Sesame Street & the International Rescue Committee are teaming up to educate displaced children in refugee camps
Elmo says "it's important to help people when they need help"
Sesame Street’s Elmo says refugee kids are just like kids everywhere.
“They like to play and learn just like Elmo and all his friends at Sesame street” he said during a Facebook Live interview with CNN on Monday.
The 3 1/2-year-old Sesame street character visited a refugee camp in Jordan back in February, and described the trip as “really wonderful because Elmo got to meet a lot of new friends.”
“Elmo thinks it’s important to know that everybody is the same deep down and that’s very important.”
Elmo also noted some of the differences between kids here and there. “It was really sad because Elmo’s new friends told Elmo that they had to leave their homes because it wasn’t safe for them to stay,” he said. “And that made Elmo really sad and sometimes a bit scared.”
Elmo likened the experience to when Big Bird’s nest was destroyed. “That was really sad at first. But then the whole community came and rebuilt Big Bird’s nest and it was all better.”
“It’s really important to help people when they need help,” he added.
Elmo went to Jordan as part of a pilot program with Sesame Workshop and the International Rescue Committee. The two organizations are partnering to provide preschool education along with educational materials to refugee children across the Middle East.
Sherrie Westin, Sesame Workshop’s Executive Vice President of Global Impact, explained how the partnership came about.
“Sesame has had a long history at looking at issues from a child’s perspective and given the staggering number of children who are displaced today, we knew this was an area where we really had to try to do something to help and we knew we couldn’t do it alone” she told CNN’s Clarissa Ward.
Westin appeared alongside Elmo and David Miliband, CEO of the IRC.
“Look at us all, we’re all smiling,” Miliband said. “Whenever Elmo is with his friends we smile and that’s the same for the children we serve around the world.”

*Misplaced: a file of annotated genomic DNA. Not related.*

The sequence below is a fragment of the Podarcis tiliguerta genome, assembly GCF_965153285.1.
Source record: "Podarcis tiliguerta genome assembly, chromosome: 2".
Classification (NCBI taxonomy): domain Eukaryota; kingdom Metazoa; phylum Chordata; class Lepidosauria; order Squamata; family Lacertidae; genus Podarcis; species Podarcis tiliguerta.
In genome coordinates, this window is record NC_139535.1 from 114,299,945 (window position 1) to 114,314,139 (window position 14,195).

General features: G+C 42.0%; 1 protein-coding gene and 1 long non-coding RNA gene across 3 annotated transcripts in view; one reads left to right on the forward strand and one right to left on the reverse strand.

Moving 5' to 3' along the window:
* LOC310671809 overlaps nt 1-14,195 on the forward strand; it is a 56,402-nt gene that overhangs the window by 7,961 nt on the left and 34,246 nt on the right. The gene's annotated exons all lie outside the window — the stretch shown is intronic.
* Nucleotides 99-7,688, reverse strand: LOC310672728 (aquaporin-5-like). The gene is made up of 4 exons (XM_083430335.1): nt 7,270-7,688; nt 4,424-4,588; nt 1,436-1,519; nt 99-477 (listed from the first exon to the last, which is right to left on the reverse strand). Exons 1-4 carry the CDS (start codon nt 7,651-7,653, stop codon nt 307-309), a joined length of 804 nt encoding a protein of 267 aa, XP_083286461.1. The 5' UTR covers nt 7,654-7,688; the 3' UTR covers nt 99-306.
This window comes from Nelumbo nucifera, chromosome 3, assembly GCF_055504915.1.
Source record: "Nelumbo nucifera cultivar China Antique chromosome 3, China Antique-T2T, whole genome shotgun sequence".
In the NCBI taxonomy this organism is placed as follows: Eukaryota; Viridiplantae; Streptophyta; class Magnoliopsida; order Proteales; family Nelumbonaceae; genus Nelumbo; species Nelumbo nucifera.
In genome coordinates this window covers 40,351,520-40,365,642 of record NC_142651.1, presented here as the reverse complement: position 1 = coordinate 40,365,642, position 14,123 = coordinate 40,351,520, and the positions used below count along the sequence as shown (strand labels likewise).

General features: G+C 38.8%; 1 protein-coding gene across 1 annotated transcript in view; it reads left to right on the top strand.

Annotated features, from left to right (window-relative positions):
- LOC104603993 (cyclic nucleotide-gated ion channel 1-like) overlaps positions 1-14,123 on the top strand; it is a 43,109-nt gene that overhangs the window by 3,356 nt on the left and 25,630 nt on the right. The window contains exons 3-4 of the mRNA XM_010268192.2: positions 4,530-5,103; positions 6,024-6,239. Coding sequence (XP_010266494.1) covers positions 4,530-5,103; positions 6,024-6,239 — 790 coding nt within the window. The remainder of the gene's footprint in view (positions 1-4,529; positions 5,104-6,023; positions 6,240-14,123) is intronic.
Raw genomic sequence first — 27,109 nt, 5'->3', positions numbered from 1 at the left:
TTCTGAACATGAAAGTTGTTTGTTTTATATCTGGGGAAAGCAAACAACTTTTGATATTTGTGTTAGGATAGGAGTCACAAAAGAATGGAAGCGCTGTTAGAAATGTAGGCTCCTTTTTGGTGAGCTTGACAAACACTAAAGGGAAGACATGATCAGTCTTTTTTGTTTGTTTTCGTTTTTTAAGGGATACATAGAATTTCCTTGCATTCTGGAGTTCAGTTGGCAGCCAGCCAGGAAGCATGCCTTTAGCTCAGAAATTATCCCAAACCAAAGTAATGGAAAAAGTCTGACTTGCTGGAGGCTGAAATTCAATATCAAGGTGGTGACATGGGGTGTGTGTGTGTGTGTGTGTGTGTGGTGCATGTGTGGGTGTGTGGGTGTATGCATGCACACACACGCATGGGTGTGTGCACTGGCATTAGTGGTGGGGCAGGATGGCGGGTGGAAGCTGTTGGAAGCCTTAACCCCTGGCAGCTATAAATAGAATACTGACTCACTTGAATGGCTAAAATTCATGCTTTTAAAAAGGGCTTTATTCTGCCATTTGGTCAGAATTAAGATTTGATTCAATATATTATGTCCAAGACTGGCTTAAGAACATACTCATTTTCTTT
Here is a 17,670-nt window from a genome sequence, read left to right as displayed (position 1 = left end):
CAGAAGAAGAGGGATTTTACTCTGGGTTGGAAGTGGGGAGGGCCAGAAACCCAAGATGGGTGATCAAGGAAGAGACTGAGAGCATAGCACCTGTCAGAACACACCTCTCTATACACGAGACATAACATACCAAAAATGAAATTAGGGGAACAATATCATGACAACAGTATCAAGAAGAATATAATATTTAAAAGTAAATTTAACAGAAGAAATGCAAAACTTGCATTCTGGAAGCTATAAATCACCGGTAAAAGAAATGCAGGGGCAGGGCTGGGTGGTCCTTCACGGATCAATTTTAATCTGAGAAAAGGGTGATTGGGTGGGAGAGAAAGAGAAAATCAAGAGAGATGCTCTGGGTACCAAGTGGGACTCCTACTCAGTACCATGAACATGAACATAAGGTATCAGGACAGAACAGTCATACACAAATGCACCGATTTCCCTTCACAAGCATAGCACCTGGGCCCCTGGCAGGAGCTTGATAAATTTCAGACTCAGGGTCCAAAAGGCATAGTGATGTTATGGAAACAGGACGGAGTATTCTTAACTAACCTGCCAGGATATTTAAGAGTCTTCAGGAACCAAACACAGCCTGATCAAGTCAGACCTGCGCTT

He went on to explain the global refugee and displacement crisis facing the world.
“25 million refugees, 40 million more people inside their own countries displaced by war and persecution and half of that total is children. These are children who don’t just lose their homes, they lose their childhood really. They lose their chance at education of the kind of nurture and support that many people would take for granted.”
He said projects like the one with Sesame Street give refugee children “a dose of normality.”
“Even in the midst of terrible chaos, I’ve seen in tents that are run by IRC staff around the world in Lebanon, and Jordan, and all across Africa, even in clearings, the dose of normality that says there’s a teacher, there’s a class, there’s some paper, there’s some crayons.”
Miliband also addressed the US Supreme Court’s decision to uphold parts of Donald Trump’s controversial travel ban and the President’s stance on refugees.
“It’s worth saying, perhaps especially today, that this country, the US, receives very few refugees and there’s a lot of fear and loathing being put out. Countries like Jordan, a million refugees. Uganda, where I’ve just been, a million refugees. People there see the refugees as their brothers and sisters, not as terrorists who are coming to get them, and there’s a real lesson in humanity and compassion from countries that are much poorer than us that are doing so much more.”
“It’s a myth that most refugees are in rich countries,” he said. “They’re not. Most refugees, 90% are in poor countries. The Jordanians, the Ugandans, the Lebanese, they really are teaching a lesson of what it’s like to actually reach out and help people.”
Ward asked Elmo about the importance of the project. “Elmo just thinks it’s really important to be kind to people and to treat people the way you would like to be treated,” he said. “Because it’s important to bring joy to everybody.”